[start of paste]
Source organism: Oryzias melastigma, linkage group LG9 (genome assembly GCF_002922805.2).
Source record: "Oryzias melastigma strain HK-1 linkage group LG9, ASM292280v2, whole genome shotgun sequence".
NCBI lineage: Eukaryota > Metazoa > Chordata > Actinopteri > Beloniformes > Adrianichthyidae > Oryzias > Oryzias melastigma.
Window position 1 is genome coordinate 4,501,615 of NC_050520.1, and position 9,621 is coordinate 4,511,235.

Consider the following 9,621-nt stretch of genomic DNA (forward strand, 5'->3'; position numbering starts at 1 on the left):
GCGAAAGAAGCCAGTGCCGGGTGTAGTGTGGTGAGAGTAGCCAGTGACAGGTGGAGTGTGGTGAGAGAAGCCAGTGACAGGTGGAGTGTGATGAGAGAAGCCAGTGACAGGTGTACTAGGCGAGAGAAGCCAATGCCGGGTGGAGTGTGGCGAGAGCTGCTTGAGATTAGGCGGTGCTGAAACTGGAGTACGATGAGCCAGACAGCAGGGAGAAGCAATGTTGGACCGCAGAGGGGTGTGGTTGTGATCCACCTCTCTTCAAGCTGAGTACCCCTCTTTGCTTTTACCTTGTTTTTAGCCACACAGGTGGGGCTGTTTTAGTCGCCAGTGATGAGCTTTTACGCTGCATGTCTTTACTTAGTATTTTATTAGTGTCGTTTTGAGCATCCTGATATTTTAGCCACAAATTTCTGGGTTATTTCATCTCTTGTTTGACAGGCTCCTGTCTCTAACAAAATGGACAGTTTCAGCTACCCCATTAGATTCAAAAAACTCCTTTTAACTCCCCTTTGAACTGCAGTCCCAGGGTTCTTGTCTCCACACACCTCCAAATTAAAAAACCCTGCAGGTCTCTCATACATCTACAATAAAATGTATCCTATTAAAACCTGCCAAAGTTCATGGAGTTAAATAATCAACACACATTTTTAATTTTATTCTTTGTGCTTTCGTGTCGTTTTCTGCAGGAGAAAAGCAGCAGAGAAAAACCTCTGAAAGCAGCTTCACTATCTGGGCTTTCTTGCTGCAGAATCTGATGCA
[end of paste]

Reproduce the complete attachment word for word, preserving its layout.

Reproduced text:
Source organism: Oryzias melastigma, linkage group LG9 (genome assembly GCF_002922805.2).
Source record: "Oryzias melastigma strain HK-1 linkage group LG9, ASM292280v2, whole genome shotgun sequence".
NCBI lineage: Eukaryota > Metazoa > Chordata > Actinopteri > Beloniformes > Adrianichthyidae > Oryzias > Oryzias melastigma.
Window position 1 is genome coordinate 4,501,615 of NC_050520.1, and position 9,621 is coordinate 4,511,235.

Consider the following 9,621-nt stretch of genomic DNA (forward strand, 5'->3'; position numbering starts at 1 on the left):
GCGAAAGAAGCCAGTGCCGGGTGTAGTGTGGTGAGAGTAGCCAGTGACAGGTGGAGTGTGGTGAGAGAAGCCAGTGACAGGTGGAGTGTGATGAGAGAAGCCAGTGACAGGTGTACTAGGCGAGAGAAGCCAATGCCGGGTGGAGTGTGGCGAGAGCTGCTTGAGATTAGGCGGTGCTGAAACTGGAGTACGATGAGCCAGACAGCAGGGAGAAGCAATGTTGGACCGCAGAGGGGTGTGGTTGTGATCCACCTCTCTTCAAGCTGAGTACCCCTCTTTGCTTTTACCTTGTTTTTAGCCACACAGGTGGGGCTGTTTTAGTCGCCAGTGATGAGCTTTTACGCTGCATGTCTTTACTTAGTATTTTATTAGTGTCGTTTTGAGCATCCTGATATTTTAGCCACAAATTTCTGGGTTATTTCATCTCTTGTTTGACAGGCTCCTGTCTCTAACAAAATGGACAGTTTCAGCTACCCCATTAGATTCAAAAAACTCCTTTTAACTCCCCTTTGAACTGCAGTCCCAGGGTTCTTGTCTCCACACACCTCCAAATTAAAAAACCCTGCAGGTCTCTCATACATCTACAATAAAATGTATCCTATTAAAACCTGCCAAAGTTCATGGAGTTAAATAATCAACACACATTTTTAATTTTATTCTTTGTGCTTTCGTGTCGTTTTCTGCAGGAGAAAAGCAGCAGAGAAAAACCTCTGAAAGCAGCTTCACTATCTGGGCTTTCTTGCTGCAGAATCTGATGCA